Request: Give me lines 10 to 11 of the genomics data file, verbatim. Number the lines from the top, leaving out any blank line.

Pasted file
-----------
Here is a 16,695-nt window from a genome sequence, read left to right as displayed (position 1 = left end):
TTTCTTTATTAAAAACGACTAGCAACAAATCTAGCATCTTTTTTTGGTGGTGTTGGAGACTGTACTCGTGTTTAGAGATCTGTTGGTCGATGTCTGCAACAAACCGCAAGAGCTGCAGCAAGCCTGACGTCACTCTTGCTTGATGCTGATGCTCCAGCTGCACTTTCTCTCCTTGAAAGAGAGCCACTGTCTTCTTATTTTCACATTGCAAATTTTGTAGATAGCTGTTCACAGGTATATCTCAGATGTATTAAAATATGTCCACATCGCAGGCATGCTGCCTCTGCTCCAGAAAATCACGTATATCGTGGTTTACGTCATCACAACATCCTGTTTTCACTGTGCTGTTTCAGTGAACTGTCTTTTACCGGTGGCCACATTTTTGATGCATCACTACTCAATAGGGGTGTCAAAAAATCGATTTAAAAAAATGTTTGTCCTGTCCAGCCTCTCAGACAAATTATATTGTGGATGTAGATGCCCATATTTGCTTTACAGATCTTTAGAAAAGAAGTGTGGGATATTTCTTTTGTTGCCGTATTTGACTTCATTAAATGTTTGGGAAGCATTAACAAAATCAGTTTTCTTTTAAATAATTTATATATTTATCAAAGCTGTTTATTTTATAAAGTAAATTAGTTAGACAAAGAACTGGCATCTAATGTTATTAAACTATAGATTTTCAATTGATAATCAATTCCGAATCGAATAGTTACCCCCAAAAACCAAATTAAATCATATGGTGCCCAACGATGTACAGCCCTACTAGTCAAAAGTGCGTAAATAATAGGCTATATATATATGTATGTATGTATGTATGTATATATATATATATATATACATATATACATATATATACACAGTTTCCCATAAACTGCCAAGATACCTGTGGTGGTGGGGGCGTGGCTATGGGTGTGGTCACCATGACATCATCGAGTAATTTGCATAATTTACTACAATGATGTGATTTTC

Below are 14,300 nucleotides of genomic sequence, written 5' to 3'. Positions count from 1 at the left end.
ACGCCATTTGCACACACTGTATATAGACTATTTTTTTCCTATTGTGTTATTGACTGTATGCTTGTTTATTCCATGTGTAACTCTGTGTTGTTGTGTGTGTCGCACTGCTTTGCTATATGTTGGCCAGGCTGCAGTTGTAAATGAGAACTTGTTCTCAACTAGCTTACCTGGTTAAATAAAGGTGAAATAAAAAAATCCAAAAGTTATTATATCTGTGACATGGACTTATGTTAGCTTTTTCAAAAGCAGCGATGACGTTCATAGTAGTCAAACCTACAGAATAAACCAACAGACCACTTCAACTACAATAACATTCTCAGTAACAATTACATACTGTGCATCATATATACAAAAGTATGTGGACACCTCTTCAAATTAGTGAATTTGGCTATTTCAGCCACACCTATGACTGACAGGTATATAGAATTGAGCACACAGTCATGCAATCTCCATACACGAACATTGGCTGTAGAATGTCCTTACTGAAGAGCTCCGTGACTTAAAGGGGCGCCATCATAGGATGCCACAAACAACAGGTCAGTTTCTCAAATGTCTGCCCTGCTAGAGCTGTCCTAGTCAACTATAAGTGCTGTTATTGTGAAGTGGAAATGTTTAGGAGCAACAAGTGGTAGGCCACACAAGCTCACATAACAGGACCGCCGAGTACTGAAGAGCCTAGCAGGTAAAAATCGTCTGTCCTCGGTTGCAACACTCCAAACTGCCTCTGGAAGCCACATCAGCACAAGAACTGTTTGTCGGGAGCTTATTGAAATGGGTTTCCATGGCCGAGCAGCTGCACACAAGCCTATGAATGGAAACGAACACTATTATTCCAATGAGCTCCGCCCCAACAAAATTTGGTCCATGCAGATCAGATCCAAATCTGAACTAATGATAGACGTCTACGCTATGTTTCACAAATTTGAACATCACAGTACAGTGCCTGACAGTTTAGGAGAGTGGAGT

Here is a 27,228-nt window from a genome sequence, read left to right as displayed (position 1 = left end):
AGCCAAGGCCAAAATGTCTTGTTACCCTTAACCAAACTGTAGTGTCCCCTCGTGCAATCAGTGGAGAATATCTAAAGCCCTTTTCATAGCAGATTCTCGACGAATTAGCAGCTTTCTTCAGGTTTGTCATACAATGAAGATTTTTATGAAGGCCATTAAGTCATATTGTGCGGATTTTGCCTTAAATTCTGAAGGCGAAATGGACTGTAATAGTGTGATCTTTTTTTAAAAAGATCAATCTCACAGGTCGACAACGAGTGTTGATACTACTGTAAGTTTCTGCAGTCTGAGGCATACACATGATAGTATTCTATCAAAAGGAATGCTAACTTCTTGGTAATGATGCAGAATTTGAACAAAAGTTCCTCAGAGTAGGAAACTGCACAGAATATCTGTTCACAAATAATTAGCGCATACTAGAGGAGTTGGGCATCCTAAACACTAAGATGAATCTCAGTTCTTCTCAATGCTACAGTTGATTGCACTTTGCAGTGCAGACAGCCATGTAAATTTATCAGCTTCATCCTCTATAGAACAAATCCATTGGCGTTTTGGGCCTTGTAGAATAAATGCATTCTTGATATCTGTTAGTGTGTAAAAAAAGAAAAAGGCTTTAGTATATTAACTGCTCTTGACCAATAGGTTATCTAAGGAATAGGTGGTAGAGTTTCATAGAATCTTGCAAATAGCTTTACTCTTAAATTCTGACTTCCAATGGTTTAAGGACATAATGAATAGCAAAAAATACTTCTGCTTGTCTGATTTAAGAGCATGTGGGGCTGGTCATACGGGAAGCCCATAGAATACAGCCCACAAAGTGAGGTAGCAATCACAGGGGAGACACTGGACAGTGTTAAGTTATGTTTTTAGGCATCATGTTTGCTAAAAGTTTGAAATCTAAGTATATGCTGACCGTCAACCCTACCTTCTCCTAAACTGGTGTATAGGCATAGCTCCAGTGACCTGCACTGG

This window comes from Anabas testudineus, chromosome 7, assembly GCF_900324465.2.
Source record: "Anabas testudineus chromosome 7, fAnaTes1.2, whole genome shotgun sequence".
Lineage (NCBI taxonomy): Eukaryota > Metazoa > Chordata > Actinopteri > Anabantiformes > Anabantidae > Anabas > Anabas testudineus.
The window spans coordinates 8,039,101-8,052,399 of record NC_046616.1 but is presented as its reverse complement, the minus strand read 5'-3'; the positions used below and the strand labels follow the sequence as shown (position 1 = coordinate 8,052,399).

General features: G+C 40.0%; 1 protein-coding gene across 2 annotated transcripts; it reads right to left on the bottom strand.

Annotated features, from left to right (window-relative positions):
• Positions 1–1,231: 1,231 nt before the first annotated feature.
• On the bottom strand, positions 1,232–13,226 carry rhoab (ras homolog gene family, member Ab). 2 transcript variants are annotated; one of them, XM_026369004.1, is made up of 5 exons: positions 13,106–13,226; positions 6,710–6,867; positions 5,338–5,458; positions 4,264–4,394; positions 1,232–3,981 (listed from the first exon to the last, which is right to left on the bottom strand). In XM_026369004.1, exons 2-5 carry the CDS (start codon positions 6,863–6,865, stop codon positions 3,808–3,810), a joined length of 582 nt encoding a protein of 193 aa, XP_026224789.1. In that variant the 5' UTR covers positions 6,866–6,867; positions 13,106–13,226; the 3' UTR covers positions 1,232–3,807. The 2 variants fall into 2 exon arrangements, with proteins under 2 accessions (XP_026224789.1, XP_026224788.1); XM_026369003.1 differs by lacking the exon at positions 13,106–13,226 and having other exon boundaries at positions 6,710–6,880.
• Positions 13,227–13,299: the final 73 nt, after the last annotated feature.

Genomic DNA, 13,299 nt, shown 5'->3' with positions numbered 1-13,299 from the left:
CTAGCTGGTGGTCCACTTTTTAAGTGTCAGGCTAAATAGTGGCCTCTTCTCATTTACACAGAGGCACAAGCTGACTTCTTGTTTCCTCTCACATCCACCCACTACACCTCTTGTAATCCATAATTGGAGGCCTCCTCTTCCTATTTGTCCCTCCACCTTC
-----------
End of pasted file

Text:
The window spans coordinates 8,039,101-8,052,399 of record NC_046616.1 but is presented as its reverse complement, the minus strand read 5'-3'; the positions used below and the strand labels follow the sequence as shown (position 1 = coordinate 8,052,399).

General features: G+C 40.0%; 1 protein-coding gene across 2 annotated transcripts; it reads right to left on the bottom strand.